The current status of audiologic rehabilitation for profound unilateral sensorineural hearing loss

Authors

  • Charles E. Bishop AuD,

    Corresponding author
    1. Department of Otolaryngology and Communicative Sciences, University of Mississippi Medical Center, Jackson, Mississippi, U.S.A.
    • Department of Otolaryngology and Communicative Sciences, University of Mississippi Medical Center, 2500 North State St., Jackson, MS 39216
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  • Thomas L. Eby MD

    1. Department of Otolaryngology and Communicative Sciences, University of Mississippi Medical Center, Jackson, Mississippi, U.S.A.
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  • All work for this article was performed at the University of Mississippi Medical Center, Jackson, Mississippi. Preparation for manuscript and funding support provided by the Department of Otolaryngology and Communicative Sciences.

Abstract

Objectives/Hypothesis:

Audiologic rehabilitation of individuals with profound unilateral sensorineural hearing loss (USNHL) has traditionally been limited to the use of air-conduction contralateral routing of sound (CROS) hearing aids. Treatment for these individuals has expanded with new applications of the bone-anchored hearing aid (BAHA), transcranial hearing aid (t-CROS), and the cochlear implant. In this article, the authors review the literature that addresses these various treatment options.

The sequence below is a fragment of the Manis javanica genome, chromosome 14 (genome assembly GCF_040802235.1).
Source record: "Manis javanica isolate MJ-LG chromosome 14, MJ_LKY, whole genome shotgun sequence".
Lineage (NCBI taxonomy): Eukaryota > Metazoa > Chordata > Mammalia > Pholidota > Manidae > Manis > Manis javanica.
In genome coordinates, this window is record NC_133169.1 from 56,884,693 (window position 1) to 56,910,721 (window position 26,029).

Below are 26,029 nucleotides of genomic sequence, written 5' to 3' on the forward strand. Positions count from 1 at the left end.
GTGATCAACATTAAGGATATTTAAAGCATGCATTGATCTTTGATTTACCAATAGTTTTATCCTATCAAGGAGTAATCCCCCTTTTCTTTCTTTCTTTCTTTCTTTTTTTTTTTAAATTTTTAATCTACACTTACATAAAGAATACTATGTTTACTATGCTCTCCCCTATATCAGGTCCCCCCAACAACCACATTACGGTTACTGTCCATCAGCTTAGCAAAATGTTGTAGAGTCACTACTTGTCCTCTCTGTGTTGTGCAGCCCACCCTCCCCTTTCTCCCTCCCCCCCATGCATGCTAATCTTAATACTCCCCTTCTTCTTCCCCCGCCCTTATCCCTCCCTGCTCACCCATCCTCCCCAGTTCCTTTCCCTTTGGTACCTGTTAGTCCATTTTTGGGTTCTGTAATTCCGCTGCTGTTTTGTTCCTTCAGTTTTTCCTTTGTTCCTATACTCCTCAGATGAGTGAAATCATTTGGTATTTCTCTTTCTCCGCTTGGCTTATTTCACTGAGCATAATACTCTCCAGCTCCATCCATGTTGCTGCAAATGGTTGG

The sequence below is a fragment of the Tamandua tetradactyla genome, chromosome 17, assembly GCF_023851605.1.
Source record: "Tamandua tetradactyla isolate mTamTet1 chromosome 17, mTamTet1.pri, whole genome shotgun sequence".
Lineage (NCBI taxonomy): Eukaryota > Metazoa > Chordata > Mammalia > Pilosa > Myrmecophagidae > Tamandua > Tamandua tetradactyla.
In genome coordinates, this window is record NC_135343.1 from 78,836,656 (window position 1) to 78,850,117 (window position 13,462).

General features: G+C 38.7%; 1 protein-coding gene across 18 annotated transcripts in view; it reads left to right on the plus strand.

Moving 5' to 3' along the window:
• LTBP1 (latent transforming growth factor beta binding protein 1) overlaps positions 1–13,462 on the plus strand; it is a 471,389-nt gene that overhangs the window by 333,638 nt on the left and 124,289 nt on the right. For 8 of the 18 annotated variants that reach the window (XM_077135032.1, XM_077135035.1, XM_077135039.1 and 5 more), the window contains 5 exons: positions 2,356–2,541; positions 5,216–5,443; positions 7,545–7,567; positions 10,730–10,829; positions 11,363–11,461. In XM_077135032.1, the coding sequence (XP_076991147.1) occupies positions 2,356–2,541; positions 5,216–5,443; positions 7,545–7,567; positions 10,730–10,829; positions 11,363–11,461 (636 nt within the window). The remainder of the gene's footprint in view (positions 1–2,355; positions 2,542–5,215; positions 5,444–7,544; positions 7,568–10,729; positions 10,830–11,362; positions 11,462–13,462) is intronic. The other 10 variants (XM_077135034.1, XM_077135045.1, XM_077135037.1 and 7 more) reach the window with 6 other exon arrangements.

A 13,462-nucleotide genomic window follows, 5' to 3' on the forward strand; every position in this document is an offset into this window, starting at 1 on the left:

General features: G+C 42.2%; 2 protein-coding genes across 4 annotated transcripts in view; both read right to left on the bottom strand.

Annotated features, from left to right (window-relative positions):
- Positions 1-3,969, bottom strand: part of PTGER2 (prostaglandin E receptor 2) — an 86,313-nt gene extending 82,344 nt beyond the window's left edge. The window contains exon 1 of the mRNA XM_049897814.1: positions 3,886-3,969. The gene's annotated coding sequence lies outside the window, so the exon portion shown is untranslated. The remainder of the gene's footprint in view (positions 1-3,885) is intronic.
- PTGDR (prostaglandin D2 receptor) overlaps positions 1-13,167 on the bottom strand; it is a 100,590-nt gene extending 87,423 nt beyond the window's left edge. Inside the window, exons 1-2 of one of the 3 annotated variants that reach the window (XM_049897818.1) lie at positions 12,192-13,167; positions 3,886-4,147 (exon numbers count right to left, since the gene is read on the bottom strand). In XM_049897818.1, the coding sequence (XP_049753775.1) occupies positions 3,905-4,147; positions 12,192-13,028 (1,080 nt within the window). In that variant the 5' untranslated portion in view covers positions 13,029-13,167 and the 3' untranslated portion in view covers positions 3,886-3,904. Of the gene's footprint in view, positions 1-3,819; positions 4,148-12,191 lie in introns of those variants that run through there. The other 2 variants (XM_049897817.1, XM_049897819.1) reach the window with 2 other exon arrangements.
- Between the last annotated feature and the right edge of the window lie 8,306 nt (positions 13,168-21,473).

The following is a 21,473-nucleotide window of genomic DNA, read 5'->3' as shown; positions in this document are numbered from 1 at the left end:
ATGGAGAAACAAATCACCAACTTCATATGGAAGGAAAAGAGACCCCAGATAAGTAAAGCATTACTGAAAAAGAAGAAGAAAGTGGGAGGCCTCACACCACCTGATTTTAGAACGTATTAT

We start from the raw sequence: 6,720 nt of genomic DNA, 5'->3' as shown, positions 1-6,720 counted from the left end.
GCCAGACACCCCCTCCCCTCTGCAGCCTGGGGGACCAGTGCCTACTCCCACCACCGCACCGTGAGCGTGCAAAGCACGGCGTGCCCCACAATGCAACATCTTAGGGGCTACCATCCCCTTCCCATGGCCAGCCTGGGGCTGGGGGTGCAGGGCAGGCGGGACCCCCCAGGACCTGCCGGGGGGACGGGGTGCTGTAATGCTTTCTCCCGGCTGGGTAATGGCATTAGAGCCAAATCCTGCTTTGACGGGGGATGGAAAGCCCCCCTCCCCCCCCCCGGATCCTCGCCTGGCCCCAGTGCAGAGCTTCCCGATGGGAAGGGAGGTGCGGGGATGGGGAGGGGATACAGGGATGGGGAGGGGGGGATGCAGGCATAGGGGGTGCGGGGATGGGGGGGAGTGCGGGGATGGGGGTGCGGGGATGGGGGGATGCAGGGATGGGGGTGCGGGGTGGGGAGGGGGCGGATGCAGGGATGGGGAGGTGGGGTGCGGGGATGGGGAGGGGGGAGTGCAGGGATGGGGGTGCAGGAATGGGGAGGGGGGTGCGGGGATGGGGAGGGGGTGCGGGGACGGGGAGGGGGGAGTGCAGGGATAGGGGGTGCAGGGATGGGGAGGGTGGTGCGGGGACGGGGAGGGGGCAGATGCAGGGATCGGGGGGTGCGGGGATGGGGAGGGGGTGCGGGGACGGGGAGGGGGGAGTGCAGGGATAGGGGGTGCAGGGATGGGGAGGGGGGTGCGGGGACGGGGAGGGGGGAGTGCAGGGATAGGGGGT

Study Design:

Contemporary review

Results:

Historical information is available that describes the limited efficacy of air-conduction CROS hearing aids in lifting hearing handicap associated with USNHL. Current investigations on providing cross hearing are generally focused on use of the BAHA. Little is known at present whether new developments in hearing aid technology can improve on conventional air-conduction CROS or t-CROS approaches. Interestingly, the cochlear implant seems to be a viable option for individuals with USNHL and tinnitus who also have intact auditory nerve pathways.

Conclusions:

There is indication in the literature that BAHA provides greater relief of hearing handicap associated with USNHL than CROS hearing aids; however, both have been found to provide limited patient satisfaction and seemingly fall short of restoring true sound localization. Adequate trials have not been performed comparing BAHA with the best CROS hearing aid technology. Transcranial hearing aids and cochlear implants are experimental methods to treat USNHL and hold promise, although there remains a lack of studies available to fully support this. Laryngoscope, 2010

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